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Illustration Florence Guan

Why should I be ashamed of being an effeminate gay?

A recent survey revealed that nearly half of gay men think effeminate gays are an embarrassment to the community

As a 24-year-old gay man I’d like to think that the most difficult days in finding acceptance are behind me. That isn’t to say that I don’t still get the odd slur like “faggot” yelled at me every now and then, but for the most part I am surrounded by people who accept me as I am. However, an unsettling new survey – conducted by Attitude for its Masculinity Issue – suggests that this isn’t the case.

Out of the 5000 gay men surveyed, a staggering 71 per cent said that they had been actively turned off by a prospective partner because they had shown signs of femininity. If that wasn’t bad enough, 41 per cent then went on to say that they believed effeminate men gave the gay community a bad image. Right. It’s a troubling pattern that goes hand-in-hand with the group of gays who would prefer to be called androphiles, because they don’t like “traditionally gay” things like Lady Gaga. Who knew shaking my ass to “Poker Face” at G-A-Y made me an embarrassment to homosexuals everywhere?

All jokes aside, from my own personal encounters of internalised homophobia, this sadly doesn’t come as much of a shock to me. Growing up, my own mother – in an attempt to protect me – would often say “don't act/walk/talk like that”. That being the unspoken word replacing ‘camp’ or ‘feminine’. For years I was so ashamed of my own feminine qualities, that when on dates I would say very little or speak quietly because I was worried my voice would give me away. Even now, I find myself trying (and failing) to butch myself up when surrounded by extended family members, or straight men I am unfamiliar with. And while you may be thinking ‘boo hoo it's all just because nobody wants to sleep with you’; these conversations are dangerous.

“Who knew shaking my ass to “Poker Face” at G-A-Y made me an embarrassment to homosexuals everywhere?”

After years of reading Grindr profiles with slogans like “masc4masc” and “no fats, no femmes, no Asians” – the other two statements are a whole other discussion in themselves – I decided to not use apps like them, to benefit my own mental health and self-esteem. But the effect of constantly being fed the message that femme equals bad is hard to ignore. There have been multiple occasions where I have been told that I was “more gay in person” than I appeared on the app. Unsettling, considering I am gay.

I am not completely shielded from it even when off hookup apps like Grindr. A quick flick through my explore page on Instagram shows groups of carbon-copy muscular, hairy, tattooed groups of often scantily clad men out in da club or partying on Fire Island. Even our porn isn’t safe. Besides the obvious ‘Gay 4 Pay’ and strange obsession with turning straight men, spoiler alert: the majority of actors are masculine men who are muscular, dominant and aggressive, while their twink (a young, skinny and feminine gay) counterparts are often stupid, whiny and nearly always submissive.

Things aren’t much better in the media either. Gay celebrities like Matt BomerZachary Quinto and Colton Haynes are often heralded in lists of “gay men you’d never know were gay”, while inane articles on gay websites that roundup the best celebrity butts rarely ever include gay men. On the flipside, overtly feminine names like Alan Carr, Gok Wan and Graham Norton are nothing more than “fabulous” company. All of whom have been open before about their struggle with dating.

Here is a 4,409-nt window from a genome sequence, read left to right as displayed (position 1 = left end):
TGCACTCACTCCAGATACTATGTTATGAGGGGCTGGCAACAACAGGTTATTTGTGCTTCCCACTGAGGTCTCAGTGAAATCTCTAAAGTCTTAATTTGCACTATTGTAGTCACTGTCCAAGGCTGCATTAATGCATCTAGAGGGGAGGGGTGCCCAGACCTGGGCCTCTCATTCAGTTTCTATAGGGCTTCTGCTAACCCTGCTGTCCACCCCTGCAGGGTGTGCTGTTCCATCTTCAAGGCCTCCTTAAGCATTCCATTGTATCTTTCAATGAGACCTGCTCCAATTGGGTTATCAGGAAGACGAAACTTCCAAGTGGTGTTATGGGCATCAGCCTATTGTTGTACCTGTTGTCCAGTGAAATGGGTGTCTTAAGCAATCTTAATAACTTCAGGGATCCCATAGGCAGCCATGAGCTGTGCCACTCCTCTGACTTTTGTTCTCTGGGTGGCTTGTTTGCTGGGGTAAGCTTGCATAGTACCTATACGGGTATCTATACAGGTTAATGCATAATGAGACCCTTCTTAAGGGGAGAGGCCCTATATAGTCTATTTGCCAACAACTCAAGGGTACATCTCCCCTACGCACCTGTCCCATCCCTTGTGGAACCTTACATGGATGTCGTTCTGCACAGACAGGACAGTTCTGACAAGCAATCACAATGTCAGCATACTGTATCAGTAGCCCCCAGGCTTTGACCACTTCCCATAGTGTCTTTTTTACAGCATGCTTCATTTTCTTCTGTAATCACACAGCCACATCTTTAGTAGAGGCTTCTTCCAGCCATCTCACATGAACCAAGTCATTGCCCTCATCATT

Sure, it is great that Attitude has brought this issue to light, but that isn’t to say that gay men who agree with the 41 per cent will change their mind or even see the error of their ways. And even though editor-in-chief of Attitude, Matt Cain, wrote articles for both the Guardian and the Telegraph expressing his dismay at the results of the survey, the irony wasn’t lost on me that Attitude’s 2017 Man of the Year was Nyle DiMarco – a traditionally handsome, masculine-looking model who self-describes his sexuality as “fluid”. In fact, all of the previous winners of the award – Wentworth Miller, Liam Payne (he doesn’t even go here!) and Tom Daley – all fit into that mould to some extent.

While some might argue their aversion to femininity is just a ‘preference’, the knock-on effect it is having globally is hard to ignore. You shouldn’t need reminding that gay men are still being rounded up to be tortured and killed in Chechnya. One victim told us how he was imprisoned simply for wearing a bracelet and having a bag a “straight man wouldn’t wear”. If that weren’t enough, jokes made Trump about Mike Pence wanting to “hang gays” are terrifying. It’s far more likely that those who would act violently towards gay men would target the feminine over those who have the privilege of being able to go under-the-radar as a heterosexual man.

Even so, I’m not mad at gay men with privilege. Thanks to unashamedly feminine gay men like my hero RuPaul, I have come to realise that being effeminate is not something to hide. Rather than just being a sassy sidekick who will wave their finger in your face while flicking their imaginary wig, I can still be strong, weak, funny and intelligent – just like every other complex human being.

As for the-femme bashers, it’s pretty straightforward: you can drink as many pints as you want, call everyone ‘mate’, even shame every feminine gay man you come across but you will never find an ally in the homophobic. You are gay. And the last time I checked they weren’t making exception for guys who have “straight acting” in their Grindr bios.

So if you’re going to be gay, at least try to be fabulous.